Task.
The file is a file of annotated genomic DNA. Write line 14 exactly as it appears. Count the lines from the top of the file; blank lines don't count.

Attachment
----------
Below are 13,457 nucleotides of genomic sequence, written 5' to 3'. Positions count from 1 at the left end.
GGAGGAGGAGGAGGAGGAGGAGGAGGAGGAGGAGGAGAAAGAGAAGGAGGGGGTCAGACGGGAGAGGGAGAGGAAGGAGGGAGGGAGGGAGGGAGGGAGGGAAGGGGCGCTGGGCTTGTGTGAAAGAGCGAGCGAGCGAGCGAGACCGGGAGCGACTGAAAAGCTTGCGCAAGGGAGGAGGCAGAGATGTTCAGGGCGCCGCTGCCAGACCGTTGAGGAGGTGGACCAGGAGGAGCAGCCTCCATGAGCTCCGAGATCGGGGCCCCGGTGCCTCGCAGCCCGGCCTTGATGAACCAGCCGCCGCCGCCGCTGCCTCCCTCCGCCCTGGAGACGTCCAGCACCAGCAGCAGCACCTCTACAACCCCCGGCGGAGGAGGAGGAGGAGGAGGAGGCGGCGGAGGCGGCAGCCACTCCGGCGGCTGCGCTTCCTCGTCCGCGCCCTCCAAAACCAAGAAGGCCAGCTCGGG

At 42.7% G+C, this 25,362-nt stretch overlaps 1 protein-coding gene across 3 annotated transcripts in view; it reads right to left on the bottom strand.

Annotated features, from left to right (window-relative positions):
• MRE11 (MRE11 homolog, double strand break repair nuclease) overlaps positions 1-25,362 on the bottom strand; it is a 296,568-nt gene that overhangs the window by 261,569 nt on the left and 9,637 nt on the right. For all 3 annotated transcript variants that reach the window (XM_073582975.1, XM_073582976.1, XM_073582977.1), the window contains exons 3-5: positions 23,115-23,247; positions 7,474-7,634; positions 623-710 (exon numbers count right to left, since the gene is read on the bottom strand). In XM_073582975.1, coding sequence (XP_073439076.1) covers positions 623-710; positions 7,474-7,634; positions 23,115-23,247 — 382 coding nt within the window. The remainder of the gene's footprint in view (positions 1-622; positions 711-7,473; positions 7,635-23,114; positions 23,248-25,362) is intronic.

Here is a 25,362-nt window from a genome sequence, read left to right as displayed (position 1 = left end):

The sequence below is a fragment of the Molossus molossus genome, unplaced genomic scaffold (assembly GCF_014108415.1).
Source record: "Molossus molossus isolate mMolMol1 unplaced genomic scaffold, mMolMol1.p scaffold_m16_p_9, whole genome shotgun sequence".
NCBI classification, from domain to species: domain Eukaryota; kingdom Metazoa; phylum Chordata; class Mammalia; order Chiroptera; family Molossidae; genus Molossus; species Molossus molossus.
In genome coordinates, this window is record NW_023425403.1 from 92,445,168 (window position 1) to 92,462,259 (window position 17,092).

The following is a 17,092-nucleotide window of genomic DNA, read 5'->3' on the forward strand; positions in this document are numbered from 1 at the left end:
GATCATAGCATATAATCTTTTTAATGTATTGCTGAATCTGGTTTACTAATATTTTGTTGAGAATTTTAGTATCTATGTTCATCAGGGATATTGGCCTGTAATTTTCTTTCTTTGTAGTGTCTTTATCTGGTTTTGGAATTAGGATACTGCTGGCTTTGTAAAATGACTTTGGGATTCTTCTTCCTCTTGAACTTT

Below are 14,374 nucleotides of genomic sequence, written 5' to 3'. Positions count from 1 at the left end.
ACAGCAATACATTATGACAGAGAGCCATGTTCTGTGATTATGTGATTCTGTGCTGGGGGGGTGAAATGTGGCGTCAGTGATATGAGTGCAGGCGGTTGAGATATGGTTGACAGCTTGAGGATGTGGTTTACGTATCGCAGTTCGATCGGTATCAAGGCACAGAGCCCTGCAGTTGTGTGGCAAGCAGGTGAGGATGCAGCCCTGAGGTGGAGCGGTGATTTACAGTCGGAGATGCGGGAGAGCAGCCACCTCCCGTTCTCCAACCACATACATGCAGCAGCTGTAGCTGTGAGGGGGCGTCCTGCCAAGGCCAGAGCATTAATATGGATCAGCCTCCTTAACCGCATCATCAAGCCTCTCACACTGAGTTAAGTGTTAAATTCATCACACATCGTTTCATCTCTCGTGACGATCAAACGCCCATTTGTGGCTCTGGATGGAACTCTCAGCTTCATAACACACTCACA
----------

ACAGCAATACATTATGACAGAGAGCCATGTTCTGTGATTATGTGATTCTGTGCTGGGGGGGTGAAATGTGGCGTCAGTGATATGAGTGCAGGCGGTTGAGATATGGTTGACAGCTTGAGGATGTGGTTTACGTATCGCAGTTCGATCGGTATCAAGGCACAGAGCCCTGCAGTTGTGTGGCAAGCAGGTGAGGATGCAGCCCTGAGGTGGAGCGGTGATTTACAGTCGGAGATGCGGGAGAGCAGCCACCTCCCGTTCTCCAACCACATACATGCAGCAGCTGTAGCTGTGAGGGGGCGTCCTGCCAAGGCCAGAGCATTAATATGGATCAGCCTCCTTAACCGCATCATCAAGCCTCTCACACTGAGTTAAGTGTTAAATTCATCACACATCGTTTCATCTCTCGTGACGATCAAACGCCCATTTGTGGCTCTGGATGGAACTCTCAGCTTCATAACACACTCACA